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2021 Reading Challenge – Week 10

Goodbye, Week 10! We’re 10/52 through the year. That’s 5/26 simplified! I’ve made a point of reading more this week than last week, if only for the sake of having something to write about. And gee, am I glad that I did! I finished 3 books, started another 2, and will hopefully be finishing one today as well. We’ll see how it goes! πŸ˜‰

Books Started

I started reading 3 different books this last week. One of them, I even finished! It was such a good book, and I had so much free time, that I finished it in a single shift at work. It was a 10 hour shift, but still, I finished the book in one shift! Another book is so short that I could read it in less than an hour. However, I’m choosing to read only a chapter a day to make sure I really understand what it is that I’m reading. Or at least, I’m hoping that reading that way will help me to understand! As for the third, it’s been on my list for too long, and it’s high time I read it already.

Books Finished

The Trial was so good that I finished it in a single night! Seriously, I loved reading it, and am already planning on re-reading it. Keep an eye out for a post later this week talking a little more about it!

As for Ginsberg’s Kaddish, I knew it would be sad (it’s titled ‘kaddish,’ after all!), but holy sh!t, y’all. When I tell you that reading this had me in tears, I’m really not exaggerating. Don’t read this one at work! I was only able to read a few poems in this collection at a time. They were just so strong that reading more than a few would have been too much to handle, if that makes any sense. I don’t know, and I certainly don’t think I’ll be able to find the words to talk about the collection of poems, specifically Kaddish. Just read it.

a white and pink dew covered flower

The last book on this list, I’d been reading for the longest time. Six Summers in Paris 1789-1794 is a fantastic introduction to the French Revolution, introducing people who played a key role and describing the events that lead up to and shaped the Revolution. At the end of the book is a wonderful list of suggested readings, as well as a passage by the author explaining the ways that history is shaped by historians, and how the first-hand sources we have from the time of the Revolution shouldn’t be mistakenly read as unbiased accounts of events as they occurred. Rather, those types of documents need to be read as (potentially) biased in favor of whoever wrote it, reflecting the writer’s own personal and political agendas and how those agendas shaped their view of things. As I mentioned previously, it’s a little scary how similar events of today’s political climate seem to be to those of the French Revolution, specifically la Grande Peur, and I’d highly recommend this book to anyone for that reason alone.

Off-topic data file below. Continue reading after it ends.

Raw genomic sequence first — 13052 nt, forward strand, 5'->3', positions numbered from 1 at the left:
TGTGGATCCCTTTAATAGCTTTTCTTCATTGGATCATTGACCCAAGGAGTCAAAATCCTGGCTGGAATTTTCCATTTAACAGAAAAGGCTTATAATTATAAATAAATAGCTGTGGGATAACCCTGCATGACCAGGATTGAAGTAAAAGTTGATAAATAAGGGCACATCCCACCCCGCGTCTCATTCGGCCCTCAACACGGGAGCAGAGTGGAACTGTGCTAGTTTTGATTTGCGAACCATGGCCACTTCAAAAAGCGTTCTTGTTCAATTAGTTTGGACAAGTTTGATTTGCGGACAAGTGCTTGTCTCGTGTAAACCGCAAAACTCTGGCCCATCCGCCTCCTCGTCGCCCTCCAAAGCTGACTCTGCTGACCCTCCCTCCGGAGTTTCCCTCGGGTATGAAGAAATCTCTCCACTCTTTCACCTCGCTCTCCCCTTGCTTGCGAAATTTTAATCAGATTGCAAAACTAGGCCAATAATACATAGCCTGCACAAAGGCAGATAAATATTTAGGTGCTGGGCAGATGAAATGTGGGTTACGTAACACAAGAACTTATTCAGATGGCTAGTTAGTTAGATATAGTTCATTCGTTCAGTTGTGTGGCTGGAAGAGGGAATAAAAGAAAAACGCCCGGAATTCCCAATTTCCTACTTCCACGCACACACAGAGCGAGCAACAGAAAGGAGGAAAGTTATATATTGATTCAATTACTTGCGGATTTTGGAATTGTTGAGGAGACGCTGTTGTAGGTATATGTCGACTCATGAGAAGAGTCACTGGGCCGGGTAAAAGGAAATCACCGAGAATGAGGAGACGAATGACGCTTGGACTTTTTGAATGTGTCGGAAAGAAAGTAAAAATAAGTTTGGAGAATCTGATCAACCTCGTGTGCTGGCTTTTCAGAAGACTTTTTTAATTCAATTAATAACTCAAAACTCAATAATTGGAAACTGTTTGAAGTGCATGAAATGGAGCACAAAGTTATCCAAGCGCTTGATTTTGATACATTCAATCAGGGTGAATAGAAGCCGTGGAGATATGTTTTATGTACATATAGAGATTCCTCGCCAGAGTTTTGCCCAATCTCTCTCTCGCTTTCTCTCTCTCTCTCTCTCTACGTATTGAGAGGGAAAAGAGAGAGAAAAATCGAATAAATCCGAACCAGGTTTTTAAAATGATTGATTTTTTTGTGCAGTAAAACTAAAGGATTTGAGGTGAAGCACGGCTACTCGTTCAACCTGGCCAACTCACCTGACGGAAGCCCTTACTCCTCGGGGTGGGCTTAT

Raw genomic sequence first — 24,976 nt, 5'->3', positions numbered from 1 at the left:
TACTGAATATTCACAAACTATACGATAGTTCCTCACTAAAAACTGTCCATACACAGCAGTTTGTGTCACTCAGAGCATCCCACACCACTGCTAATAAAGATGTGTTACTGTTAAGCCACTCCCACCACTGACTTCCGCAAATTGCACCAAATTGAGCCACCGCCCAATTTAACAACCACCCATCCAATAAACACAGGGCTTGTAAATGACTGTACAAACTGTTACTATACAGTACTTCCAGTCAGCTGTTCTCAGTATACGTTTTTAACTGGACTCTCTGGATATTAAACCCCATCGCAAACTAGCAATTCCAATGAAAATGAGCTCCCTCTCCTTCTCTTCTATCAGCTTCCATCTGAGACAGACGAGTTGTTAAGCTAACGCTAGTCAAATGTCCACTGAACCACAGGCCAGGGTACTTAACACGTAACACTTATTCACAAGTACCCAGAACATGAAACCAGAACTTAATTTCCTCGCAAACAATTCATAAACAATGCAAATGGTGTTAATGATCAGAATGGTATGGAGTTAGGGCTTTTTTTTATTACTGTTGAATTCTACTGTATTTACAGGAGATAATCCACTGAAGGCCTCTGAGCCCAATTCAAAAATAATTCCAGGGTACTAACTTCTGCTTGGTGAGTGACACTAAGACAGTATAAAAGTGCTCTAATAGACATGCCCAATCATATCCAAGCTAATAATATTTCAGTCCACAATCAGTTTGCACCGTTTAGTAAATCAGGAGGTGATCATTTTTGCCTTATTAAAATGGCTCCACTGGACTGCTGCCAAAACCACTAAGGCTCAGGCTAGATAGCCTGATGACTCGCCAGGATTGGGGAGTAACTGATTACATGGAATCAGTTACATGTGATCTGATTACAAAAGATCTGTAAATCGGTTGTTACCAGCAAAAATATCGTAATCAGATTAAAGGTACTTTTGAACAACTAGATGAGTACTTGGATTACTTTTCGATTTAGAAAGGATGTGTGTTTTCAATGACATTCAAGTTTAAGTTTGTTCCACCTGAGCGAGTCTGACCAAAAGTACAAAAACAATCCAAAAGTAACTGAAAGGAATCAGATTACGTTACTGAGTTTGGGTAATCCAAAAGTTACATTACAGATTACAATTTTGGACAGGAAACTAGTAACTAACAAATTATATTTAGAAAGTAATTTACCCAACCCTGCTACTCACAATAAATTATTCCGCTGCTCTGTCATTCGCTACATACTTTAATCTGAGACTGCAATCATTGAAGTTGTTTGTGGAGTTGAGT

Books in Progress

Kirk’s The Nature of Greek Myths is a fascinating read that talks in depth about what a myth really is vs what a myth is in popular imagination, the role of myth in culture and how they function, and what makes Greek myths different from other myths.

To improve my French, I’ve been reading poΓ©sies choses de Victor Hugo, Poems, by Victor Hugo, which is where I found the quote that inspired this post here. As you can probably imagine, it’s a slow read for me. What can I say, my French could really stand to improve!

Finally, I’ve been reading 2001: A Space Odyssey by Arthur C. Clark. A classic piece of pop culture, this book is so influential that it’s been included in the Library of Congress! It’s been a while since I’ve watched the movie, and quite frankly, I smoked a lot of pot while watching it, so I’m utterly clueless as to how the book will turn out. Needless to say, I’m excited to read this one!

Final Thoughts

I don’t have much else to say, except that I’m excited to wrap this post up and get reading! But before I go, there’s something I’d like to share with you. I found a 4 leaf clover the other day!πŸ€ Instead of picking it, I left it there so that other people get lucky and find it, too. And I took a photo so that I might share the luck with you!

Thank you so much for reading! Don’t forget to like and subscribe for more Freshly Stale content πŸ€

What do you think?πŸ™‚

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